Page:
A combination of airborne, satellite RS and in-situ observations were able to closely monitor the movement of the bloom, noting its speed and any “eddies” and “meanders” in the algal front. Meanders in coastal ocean movements are caused mainly by bathymetric variations, i.e. usually topographic ridges.
The experience from the operational forecasting during this algal bloom demonstrated the need for improved understanding of the connection between the chemical, biological and physical mechanisms steering the plankton distribution. For monitoring of the algae, the airborne observations were important on cloud covered days when the satellite sensors gave no surface information. However, the lack of airborne RS instrumentation capable of mapping the algal distribution limited the benefit of aircraft surveillance. It is likely that the Synthetic Aperture Radar (SAR) and Radar Altimeter (RA) instruments to be carried on ERS-1 will prove valuable in providing weather independent measurements of ocean circulation patterns, especially in areas such as Norway which has a high cloud frequency. The unexpected occurrence of this toxic algal bloom, accompanied by huge losses to the sea farming industry and the local ecological system, clearly demonstrate the need for a marine or coastal monitoring system based upon real-time extensive RS imagery.
TITLE: “Satellite Remote Sensing to Locate and Inventory Small Water Bodies for Fisheries Management and Aquaculture Development in Zimbabwe”
AUTHOR: Kapetsky, J.M.
PUBLICATION and DATE: CIFA Occasional Paper No.14. F.A.O. 1987.
Fisheries and aquaculture in artificial impoundments (small water bodies - SWBs) in Zimbabwe appear to have excellent development potential. It has been estimated that the total surface area of the SWB is between 21 000 and 45 000 ha (Kenmuir, 1981). At an average assumed yield of 300 kg/ha, a total of about 7 000 tons of fish could be produced in these SWBs each year, i.e. if the surface area were only 21 000 ha. This could make an important contribution to the overall supply of fish in Zimbabwe. Among the fundamental questions to be answered by this survey were:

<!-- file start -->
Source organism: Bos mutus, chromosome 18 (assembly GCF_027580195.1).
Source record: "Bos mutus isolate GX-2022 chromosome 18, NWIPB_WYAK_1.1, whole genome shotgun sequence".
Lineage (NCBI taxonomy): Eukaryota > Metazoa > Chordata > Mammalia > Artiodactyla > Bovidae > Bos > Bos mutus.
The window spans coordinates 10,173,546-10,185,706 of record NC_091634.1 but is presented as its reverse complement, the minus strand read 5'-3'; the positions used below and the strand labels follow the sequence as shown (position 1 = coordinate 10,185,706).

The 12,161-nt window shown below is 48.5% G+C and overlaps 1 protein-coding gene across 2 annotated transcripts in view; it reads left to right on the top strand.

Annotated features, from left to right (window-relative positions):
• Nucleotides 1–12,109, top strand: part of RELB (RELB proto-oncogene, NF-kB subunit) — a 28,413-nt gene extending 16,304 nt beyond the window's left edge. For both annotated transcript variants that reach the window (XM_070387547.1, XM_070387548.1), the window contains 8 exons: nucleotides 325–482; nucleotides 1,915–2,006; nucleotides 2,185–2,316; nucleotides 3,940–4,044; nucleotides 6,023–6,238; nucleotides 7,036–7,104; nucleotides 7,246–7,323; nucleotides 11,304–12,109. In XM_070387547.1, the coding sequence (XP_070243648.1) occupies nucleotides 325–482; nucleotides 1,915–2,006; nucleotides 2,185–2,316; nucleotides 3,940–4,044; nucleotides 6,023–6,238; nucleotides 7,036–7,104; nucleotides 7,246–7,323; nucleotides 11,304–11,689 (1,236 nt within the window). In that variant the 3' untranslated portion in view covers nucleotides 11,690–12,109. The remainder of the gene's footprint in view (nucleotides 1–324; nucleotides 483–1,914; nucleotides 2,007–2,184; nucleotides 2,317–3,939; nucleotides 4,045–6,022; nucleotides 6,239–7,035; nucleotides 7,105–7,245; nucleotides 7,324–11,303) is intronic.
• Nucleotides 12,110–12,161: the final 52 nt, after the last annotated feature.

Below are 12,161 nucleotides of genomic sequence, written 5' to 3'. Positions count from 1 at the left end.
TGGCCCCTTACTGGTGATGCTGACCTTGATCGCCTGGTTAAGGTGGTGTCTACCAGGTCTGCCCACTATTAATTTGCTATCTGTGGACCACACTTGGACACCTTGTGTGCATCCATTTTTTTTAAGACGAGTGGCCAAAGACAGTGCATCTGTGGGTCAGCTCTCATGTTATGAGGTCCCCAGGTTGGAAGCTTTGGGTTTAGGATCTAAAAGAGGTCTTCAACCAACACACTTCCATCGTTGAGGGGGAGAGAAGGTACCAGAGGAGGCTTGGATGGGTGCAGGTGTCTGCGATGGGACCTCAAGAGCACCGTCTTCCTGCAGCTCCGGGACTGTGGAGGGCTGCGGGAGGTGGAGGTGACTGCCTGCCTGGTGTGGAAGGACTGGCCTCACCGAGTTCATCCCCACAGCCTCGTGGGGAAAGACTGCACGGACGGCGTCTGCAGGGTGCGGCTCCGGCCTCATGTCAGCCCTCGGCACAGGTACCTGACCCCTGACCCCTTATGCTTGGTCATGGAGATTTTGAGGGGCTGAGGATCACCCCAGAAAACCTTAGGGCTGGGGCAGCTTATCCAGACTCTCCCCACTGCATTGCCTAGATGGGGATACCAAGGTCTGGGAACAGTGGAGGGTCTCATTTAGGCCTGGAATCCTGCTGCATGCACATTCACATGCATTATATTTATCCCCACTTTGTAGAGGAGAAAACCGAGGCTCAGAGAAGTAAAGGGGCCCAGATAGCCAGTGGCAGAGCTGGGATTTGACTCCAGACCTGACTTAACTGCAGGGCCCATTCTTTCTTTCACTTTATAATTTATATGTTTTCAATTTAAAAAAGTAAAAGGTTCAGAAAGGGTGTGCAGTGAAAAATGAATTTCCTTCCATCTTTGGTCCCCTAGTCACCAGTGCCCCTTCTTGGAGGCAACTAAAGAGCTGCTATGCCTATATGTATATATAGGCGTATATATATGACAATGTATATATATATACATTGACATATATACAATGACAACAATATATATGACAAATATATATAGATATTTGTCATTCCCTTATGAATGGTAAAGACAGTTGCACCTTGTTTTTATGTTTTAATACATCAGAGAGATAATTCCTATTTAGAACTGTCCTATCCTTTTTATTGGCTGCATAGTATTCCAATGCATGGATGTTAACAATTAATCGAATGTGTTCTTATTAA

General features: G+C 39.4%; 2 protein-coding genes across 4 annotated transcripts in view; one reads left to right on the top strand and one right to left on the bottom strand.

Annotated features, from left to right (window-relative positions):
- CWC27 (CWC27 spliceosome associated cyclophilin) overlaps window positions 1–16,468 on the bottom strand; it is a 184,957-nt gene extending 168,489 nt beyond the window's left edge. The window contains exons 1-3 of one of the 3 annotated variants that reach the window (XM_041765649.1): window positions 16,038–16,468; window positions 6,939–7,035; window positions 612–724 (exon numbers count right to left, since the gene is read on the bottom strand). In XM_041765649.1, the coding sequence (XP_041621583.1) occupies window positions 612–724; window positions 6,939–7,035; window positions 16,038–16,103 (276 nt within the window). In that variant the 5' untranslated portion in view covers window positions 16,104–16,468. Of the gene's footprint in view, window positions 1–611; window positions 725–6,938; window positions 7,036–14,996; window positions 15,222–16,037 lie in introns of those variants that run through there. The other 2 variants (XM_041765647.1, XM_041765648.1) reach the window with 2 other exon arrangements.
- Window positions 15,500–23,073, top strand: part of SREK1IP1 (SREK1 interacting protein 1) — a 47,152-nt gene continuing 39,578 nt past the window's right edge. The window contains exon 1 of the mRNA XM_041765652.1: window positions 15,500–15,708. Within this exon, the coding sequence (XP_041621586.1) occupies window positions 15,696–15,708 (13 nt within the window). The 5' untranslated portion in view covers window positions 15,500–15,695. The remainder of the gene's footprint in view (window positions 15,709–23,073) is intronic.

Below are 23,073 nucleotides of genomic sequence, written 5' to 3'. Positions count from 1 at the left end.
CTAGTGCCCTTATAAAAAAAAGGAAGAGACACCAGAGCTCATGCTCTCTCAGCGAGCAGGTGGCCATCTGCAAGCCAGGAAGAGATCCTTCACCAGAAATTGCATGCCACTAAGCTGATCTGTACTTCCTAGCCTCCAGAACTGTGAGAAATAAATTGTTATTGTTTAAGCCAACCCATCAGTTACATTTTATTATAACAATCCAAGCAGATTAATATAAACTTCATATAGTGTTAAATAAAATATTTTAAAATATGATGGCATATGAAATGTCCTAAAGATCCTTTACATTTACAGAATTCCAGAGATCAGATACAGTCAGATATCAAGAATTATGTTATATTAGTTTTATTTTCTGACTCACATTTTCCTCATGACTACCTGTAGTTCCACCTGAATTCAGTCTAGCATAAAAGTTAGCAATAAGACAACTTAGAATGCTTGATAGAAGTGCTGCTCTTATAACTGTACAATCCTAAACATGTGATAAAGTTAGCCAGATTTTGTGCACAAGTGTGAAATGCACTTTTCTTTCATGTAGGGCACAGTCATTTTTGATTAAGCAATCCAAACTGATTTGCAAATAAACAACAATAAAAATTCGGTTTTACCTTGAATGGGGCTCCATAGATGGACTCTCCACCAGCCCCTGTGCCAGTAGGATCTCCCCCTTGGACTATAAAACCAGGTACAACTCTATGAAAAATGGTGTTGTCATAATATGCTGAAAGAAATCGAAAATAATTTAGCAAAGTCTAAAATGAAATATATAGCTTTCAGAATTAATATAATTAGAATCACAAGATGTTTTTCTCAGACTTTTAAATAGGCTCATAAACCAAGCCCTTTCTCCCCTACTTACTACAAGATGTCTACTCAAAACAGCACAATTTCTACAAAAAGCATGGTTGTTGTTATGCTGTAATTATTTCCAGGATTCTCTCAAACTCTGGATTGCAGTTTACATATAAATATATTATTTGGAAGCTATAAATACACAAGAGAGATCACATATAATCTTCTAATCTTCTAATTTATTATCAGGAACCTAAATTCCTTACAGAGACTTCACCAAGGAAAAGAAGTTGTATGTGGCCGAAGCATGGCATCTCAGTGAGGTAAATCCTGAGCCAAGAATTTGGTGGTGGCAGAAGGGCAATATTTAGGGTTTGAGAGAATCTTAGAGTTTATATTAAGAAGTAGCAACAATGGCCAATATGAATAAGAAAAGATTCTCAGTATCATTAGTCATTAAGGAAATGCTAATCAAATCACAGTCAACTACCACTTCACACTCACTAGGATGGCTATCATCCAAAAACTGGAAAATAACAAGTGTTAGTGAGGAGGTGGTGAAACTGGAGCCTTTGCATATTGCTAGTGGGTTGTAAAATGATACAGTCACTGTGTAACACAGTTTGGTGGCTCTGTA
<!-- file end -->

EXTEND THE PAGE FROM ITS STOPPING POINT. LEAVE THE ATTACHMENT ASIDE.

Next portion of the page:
If answers can be found to these questions it would be possible to devise a plan for fisheries and aquaculture development in SWBs.
The objective of this study was to show how satellite RS could be a rapid, cost-effective means of providing this required information on SWBs, using Zimbabwe as a test area. Specifically, the study includes the following elements:
We will not give equal consideration to these elements since we are primarily concerned with showing the use of RS.
The study was based on the visual analysis of two Landsat Thematic Mapper images of N.E. Zimbabwe (Figure 7.8), one corresponding to the end of the dry season (August, 1984), and the other to the end of the rainy season (April, 1985). Each image covers an area of about 32 400 km2. In order to enhance not only the SWBs, but also to identify them in the context of landforms and land uses in which they occur, three bands were used together. Colour composites of Bands 1 (water turbidity), 3 (terrestrial vegetation) and 4 (water) were made. In order to facilitate the location and identification of SWBs alone, separate images of each date were prepared using only Band 5. Each image was printed in the form of a false colour photograph (Bands 1,3,4) or a black and white photograph (Band 5) at a 1:250 000 scale.
Using the rainy season colour composite, water bodies were identified and circled on a mylar overlay. Criteria for identification were drainage context, shape, character of the surrounding area and colour. A magnifying glass was necessary to verify many of the small water bodies. The mylar overlay was transferred to the black and white (Band 5) image and water bodies not visible on the colour composite were located and circled.
In order to estimate surface areas and changes in surface areas, the same SWBs were located on the dry season image and the change in surface area was calculated. Surface areas were estimated using a dot grid overlay. Each dot represented an area of 4.44 ha. No attempt was made to estimate partial dots. In this same sample the hue of each water body was noted to provide an indication of turbidity, which may suggest levels of aquatic productivity.
In total; 906 water bodies were identified on the rainy season image, i.e. within the area covered by the RS image (shown in Figure 7.8). 82% of the water bodies were associated with intensive agriculture, 13% with rangelands (including some cropland) and the other 5% with rugged highlands. Their total aggregate area, as measured from the satellite imagery was about 10 000 ha. The highest density of SWBs was also associated with intensive agricultural land, i.e. approximately 9 SWBs per 100 m2. The density of SWBs in rugged highland areas was only 0.6 per 100 km2.